Four Daughters, a surreal blend of documentary, memory, meta-fictional re-enactment and therapy now shortlisted for an Oscar, originated years ago: in 2016, when a Tunisian woman named Olfa Hamrouni took to local news to call out her country’s failure to combat the scourge of Isis. And the year before that, when her two radicalized eldest daughters, Ghofrane and Rahma Chikhaoui, fled to join the group in Libya. And the years before that, when Hamrouni struggled to raise her four daughters – the two eldest, rebellious and fiery; the two youngest, keen sponges of conflict – with an iron fist and a housekeeper’s salary.
Hamrouni first caught the eye of Tunisian director Kaouther Ben Hania on the news, pleading with authorities to repatriate her daughters from a Libyan prison in which they’ve been detained on suspicion of terrorist activities (and after a US anti-terror strike killed Rahma’s husband in 2016). Ben Hania was impressed by “her ability to tell her story”, she said. Hamrouni and her two younger daughters, Eya and Tayssir, “have the right words to describe their feelings, their story, their evolution of events”.
Ben Hania, a filmmaker known for her documentary background, wanted to delve deeper into the story of a family through a verité-style documentary. However, she realized that the format was inadequate in capturing the complexity of the situation and the motivations of Ghofrane and Rahma, who had gone from being teenage goths to becoming fundamentalists. The footage she had wasn’t satisfactory, and even Hamrouni agreed. After several years, Ben Hania achieved international recognition for her 2020 film The Man Who Sold His Skin, which was nominated for an Oscar in the Best International Feature category. Despite having many project options, she decided to return to Tunisia and speak with Hamrouni and her two remaining daughters with a new idea: what if they used actors to portray the missing sisters?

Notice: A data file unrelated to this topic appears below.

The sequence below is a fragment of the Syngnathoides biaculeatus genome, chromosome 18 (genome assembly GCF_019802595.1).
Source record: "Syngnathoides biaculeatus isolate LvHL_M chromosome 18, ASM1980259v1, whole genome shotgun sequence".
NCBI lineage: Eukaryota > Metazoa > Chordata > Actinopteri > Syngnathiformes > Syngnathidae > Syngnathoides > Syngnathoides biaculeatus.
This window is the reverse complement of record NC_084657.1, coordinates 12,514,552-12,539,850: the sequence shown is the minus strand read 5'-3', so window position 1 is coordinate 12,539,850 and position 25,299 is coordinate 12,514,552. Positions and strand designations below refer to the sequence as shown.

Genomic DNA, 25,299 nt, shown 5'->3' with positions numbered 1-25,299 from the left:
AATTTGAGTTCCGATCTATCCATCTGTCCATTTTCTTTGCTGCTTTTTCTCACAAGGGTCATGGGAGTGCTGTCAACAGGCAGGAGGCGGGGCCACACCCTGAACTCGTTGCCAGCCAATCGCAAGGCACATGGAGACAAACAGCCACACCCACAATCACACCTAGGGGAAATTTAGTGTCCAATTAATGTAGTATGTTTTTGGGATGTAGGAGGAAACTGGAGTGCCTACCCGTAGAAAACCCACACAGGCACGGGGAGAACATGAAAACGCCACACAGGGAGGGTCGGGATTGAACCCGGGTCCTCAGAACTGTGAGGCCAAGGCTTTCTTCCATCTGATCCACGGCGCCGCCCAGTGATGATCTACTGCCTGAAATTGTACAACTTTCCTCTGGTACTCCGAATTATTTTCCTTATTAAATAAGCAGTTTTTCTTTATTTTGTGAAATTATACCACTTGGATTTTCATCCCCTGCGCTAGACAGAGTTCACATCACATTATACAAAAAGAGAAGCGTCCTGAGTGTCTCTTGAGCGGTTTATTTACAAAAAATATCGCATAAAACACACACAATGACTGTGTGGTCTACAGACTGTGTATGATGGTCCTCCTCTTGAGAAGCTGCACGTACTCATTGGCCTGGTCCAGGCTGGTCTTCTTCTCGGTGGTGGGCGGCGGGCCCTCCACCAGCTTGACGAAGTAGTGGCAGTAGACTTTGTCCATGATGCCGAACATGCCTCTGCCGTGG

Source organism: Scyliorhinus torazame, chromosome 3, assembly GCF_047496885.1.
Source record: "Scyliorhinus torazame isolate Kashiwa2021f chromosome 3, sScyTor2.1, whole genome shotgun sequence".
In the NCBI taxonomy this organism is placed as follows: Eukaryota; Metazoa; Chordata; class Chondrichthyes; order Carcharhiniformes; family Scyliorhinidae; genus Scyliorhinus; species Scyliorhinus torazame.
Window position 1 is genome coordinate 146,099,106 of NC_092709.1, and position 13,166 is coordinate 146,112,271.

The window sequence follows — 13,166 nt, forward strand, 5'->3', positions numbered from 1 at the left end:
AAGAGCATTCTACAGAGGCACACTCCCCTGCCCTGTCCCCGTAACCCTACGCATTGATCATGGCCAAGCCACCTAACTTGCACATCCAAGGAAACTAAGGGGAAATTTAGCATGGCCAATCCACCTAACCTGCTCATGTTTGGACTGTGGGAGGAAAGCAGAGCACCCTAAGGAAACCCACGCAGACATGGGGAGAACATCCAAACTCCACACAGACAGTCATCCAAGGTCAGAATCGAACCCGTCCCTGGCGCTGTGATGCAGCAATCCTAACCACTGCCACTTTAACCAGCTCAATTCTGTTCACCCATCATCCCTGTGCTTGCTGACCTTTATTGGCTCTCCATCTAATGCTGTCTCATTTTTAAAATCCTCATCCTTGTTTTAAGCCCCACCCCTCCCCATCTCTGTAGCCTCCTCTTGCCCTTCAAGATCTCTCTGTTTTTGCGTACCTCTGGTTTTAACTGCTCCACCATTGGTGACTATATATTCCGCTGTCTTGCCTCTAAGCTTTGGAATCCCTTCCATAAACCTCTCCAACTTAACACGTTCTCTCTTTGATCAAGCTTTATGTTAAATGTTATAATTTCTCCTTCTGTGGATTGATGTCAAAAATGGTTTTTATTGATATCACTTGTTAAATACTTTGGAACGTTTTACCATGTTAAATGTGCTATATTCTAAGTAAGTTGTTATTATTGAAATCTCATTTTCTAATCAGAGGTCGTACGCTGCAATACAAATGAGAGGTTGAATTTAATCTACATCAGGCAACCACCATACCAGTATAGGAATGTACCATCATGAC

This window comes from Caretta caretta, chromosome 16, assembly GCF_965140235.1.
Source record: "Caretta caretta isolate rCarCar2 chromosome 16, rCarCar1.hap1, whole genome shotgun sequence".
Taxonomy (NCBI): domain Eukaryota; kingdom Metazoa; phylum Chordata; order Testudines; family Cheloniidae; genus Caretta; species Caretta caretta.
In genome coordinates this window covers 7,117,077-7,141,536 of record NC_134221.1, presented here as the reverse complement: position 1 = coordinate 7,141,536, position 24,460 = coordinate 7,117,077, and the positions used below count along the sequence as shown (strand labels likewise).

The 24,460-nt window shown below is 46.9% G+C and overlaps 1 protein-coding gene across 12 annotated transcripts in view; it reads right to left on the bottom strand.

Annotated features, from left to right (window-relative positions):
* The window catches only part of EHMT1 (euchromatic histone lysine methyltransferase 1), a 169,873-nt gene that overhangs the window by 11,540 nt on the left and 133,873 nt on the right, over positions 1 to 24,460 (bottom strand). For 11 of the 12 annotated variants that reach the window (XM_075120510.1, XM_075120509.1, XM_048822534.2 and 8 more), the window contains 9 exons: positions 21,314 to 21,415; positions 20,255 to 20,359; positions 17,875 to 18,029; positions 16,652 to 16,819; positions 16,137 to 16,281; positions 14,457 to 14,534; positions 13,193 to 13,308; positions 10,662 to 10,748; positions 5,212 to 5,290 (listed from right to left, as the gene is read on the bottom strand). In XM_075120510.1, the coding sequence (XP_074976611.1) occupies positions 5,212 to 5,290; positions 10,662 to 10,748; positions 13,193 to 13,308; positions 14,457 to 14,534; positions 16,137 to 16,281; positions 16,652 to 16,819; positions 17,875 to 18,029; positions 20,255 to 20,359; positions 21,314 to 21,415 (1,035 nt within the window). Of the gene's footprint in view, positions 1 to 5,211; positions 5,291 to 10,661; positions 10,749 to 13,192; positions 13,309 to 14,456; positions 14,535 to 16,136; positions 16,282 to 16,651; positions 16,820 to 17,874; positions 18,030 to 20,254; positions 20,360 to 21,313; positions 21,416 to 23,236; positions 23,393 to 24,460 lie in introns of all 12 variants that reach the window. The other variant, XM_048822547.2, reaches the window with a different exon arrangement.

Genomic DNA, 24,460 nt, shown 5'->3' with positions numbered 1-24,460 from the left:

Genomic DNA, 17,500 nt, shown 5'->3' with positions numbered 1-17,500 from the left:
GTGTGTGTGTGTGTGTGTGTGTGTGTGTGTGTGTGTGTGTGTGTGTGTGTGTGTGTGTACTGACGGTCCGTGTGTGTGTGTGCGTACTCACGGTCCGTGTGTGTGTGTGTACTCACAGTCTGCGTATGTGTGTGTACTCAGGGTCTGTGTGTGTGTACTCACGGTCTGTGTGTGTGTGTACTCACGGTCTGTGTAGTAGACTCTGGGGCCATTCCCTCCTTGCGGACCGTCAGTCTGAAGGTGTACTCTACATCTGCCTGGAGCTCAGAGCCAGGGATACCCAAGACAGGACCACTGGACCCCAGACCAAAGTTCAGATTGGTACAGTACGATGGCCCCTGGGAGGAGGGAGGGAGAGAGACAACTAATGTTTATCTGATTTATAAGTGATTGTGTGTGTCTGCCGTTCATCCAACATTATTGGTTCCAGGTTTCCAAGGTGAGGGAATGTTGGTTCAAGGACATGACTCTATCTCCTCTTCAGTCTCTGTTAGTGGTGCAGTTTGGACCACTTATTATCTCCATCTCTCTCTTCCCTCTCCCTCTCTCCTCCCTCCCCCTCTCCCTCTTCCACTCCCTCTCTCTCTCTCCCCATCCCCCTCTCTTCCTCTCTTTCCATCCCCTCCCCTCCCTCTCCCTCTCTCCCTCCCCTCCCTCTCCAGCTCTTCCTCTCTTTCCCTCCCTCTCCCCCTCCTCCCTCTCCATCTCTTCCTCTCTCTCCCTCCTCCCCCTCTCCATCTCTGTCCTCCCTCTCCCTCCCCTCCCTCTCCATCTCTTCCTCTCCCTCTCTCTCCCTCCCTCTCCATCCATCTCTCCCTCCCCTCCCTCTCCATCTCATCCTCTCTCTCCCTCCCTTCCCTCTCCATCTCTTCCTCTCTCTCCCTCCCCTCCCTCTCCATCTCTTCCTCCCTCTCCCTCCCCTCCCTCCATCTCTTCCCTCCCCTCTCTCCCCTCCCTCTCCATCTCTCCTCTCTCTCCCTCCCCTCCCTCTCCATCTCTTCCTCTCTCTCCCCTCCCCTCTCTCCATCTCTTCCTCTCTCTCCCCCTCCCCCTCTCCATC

The film “Four Daughters” opens with a unique blend of reality and fiction, as well as memory and performance. Eya and Tayssir, who were 11 and 8 years old when their sisters left, are now in their late teens and meet actors Ichraq Matar and Nour Karoui, who portray Ghofrane and Rahma while wearing niqabs. They all comment on the striking resemblance between them. The initial joy of the family reunion with Hamrouni quickly turns to tears when she is replaced by her own doppelgänger, played by Tunisian-Egyptian actor Hend Sabri. The two actresses collaborate on how to accurately portray Hamrouni’s memories. In a creative choice that also highlights the disregard for men in this family, a single actor, Majd Mastoura, plays all the male roles including Hamrouni’s negligent husband, the girls’ alcoholic father, her manipulative ex-boyfriend, and a Tunisian police officer.